brought sick children, their parents and all documentation to the Chief of
the Non-Immigrant Visa Unit, Mark B. O’Connor, who arranged to grant the
visas, often the next day. On their return from the US, we, with parents
and children, would go by to thank the chief and the staff. Total time:
about 20 to 30 minutes.

In October I spent many hours observing at the US Consulate with a 9
year old awaiting heart surgery in the US and her mother. From the date
of our appointment, we sat 5 full work days in the Consulate, starting at
about 7 a.m. There were not a great number of people awaiting medical
visas but it took until the 4th day to hand in any documents. Tropicana
Band musicians and staff all went ahead of medical visa applicants one
day. UN personnel were taken as they arrived during their work hours on 4
days. At one point there were 5 UN vehicles parked outside. The
computers went down 2 afternoons. Upon reaching an examiner on day 5, I
said I was familiar with the case and could be of some help. I was told
by him with startling harshness to “Take the child and get over there”. I
was so amazed at his rudeness and message that I did not move fast enough
and had to be told a second time. This was the Vice Counselor. I do not
begrudge musicians and UN personnel an opportunity to
spend time in the US, but there must be a better way to handle medical
visa requests, some of which require expedited service.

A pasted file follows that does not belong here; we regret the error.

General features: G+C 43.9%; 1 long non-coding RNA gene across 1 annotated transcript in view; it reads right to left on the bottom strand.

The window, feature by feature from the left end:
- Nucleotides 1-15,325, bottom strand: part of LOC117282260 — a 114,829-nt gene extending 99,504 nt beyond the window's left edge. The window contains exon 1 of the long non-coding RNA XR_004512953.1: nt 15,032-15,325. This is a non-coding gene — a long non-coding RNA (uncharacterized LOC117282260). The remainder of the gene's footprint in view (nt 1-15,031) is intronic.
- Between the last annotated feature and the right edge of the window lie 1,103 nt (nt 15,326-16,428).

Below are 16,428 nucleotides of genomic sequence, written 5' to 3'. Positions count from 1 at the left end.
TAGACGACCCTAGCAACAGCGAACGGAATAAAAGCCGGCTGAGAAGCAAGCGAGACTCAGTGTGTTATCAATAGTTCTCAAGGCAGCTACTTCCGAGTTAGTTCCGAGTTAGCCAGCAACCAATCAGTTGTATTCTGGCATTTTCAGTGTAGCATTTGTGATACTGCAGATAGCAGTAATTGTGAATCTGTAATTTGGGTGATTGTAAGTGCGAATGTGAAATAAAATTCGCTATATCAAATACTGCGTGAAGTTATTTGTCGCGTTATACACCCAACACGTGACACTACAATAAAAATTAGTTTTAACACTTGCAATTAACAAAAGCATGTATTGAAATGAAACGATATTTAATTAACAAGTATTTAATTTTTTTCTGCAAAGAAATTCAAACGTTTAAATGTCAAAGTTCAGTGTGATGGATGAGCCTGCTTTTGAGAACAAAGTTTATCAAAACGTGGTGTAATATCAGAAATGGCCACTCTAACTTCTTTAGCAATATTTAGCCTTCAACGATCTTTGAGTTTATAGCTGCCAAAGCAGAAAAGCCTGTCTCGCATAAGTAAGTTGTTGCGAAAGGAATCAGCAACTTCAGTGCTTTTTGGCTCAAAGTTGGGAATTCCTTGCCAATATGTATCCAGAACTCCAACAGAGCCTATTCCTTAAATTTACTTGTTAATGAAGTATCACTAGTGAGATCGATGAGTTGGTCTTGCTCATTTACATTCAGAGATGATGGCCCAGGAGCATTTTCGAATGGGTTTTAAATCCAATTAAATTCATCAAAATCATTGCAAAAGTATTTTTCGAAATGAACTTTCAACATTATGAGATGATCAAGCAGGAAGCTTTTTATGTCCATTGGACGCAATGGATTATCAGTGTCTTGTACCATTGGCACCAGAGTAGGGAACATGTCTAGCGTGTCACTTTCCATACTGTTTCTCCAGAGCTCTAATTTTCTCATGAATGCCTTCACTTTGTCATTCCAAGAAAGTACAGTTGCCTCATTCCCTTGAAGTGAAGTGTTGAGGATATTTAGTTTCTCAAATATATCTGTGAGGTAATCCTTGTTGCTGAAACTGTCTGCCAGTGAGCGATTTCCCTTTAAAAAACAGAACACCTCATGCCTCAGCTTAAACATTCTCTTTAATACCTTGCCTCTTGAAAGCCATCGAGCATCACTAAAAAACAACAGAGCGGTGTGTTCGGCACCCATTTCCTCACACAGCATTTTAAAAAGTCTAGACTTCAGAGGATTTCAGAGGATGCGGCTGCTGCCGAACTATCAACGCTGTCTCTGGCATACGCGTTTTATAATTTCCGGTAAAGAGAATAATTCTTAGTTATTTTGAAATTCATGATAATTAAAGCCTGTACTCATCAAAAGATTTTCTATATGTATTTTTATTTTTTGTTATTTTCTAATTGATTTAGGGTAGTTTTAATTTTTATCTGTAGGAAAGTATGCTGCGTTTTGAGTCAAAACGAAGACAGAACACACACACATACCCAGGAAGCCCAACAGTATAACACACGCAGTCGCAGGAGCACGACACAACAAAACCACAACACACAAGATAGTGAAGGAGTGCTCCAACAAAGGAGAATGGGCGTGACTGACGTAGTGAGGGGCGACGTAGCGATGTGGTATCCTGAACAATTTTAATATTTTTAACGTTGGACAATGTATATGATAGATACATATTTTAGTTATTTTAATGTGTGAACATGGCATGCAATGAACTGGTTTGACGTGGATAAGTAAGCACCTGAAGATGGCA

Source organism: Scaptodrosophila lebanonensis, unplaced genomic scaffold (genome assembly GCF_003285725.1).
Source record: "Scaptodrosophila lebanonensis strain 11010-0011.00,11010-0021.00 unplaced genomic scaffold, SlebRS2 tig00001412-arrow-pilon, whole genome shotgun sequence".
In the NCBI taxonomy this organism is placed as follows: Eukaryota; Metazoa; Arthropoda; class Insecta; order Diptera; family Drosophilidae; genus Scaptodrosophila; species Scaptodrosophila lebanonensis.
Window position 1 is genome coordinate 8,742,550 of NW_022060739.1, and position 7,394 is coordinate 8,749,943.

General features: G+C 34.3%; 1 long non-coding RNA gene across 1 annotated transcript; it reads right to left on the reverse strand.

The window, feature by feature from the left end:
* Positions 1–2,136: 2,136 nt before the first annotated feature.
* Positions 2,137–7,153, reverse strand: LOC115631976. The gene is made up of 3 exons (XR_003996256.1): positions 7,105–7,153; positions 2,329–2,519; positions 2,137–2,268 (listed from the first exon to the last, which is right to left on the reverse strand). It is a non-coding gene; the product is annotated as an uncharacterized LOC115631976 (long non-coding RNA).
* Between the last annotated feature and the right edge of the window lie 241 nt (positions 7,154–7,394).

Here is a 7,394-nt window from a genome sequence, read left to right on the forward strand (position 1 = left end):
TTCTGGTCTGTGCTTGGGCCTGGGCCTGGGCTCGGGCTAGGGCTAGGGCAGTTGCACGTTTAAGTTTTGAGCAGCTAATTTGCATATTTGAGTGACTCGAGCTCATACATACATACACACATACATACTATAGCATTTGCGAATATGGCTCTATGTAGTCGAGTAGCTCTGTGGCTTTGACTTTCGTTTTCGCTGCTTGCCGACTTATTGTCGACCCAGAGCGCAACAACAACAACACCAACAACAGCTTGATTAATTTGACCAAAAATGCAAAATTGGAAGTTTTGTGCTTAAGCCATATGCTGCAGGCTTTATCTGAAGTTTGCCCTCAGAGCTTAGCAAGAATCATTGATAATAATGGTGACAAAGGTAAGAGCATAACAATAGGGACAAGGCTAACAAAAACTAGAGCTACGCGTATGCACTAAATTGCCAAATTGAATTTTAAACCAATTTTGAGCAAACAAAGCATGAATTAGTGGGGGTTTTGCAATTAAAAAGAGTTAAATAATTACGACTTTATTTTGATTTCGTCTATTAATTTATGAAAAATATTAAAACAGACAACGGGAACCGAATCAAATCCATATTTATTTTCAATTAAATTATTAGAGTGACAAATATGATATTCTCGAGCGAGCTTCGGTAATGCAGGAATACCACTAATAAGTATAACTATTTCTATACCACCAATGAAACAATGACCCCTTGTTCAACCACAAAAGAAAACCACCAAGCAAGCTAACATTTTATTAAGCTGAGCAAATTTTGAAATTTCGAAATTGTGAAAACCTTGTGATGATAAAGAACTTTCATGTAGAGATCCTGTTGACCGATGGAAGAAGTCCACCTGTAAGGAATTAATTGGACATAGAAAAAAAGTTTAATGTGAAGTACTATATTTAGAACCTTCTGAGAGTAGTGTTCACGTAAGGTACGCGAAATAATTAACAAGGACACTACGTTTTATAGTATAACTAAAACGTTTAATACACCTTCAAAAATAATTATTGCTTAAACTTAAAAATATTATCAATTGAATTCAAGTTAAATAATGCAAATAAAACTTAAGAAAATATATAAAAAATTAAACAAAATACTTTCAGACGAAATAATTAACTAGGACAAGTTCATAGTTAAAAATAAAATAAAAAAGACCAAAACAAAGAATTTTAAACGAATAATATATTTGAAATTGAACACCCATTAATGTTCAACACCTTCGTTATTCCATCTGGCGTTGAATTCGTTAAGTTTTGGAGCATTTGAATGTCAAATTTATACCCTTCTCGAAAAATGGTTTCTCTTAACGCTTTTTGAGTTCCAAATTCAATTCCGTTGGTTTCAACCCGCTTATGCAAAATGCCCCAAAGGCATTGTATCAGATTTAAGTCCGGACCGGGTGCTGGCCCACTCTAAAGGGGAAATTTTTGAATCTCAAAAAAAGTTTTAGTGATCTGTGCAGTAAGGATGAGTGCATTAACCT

Presently the US Consulate does not hold encounters that could be
termed interviews. The setting is hostile. The interviewer sits behind
heavy glass. Those to be interviewed stand below in a sort of phone
booth. Usually the acoustics are poor. The interpreter stands behind the
interviewer. Most interpreters, at least in the drawbacks of this
particular setting, do not meet minimal standards for qualifying as
federal interpreters or even standards set by the interstate consortium
which sets qualifications for the 30 or more states that do meet
consortium standards.

The first words from the examiner or the interpreter are, “Parle vous
francais?” This is an intimidating opening, the equivalent of
stating, “You are indeed stupid and uneducated”. Less than 5% of the
people of Haiti speak and understand French whereas all but a few speak
Haitian Creole and many more speak Spanish and English than French.

The official may presume that the person is lying and simply deny a visa
without examining any documents or holding any conversation. The chief
and the examiners have been frank in telling me that they have a perfect
right to do this under provisions of present immigration law. But it
happens much too frequently. The problem is that those making judgments
have very little knowledge of the people or culture of Haiti. Most do not
venture beyond the US compound, and have never been into the countryside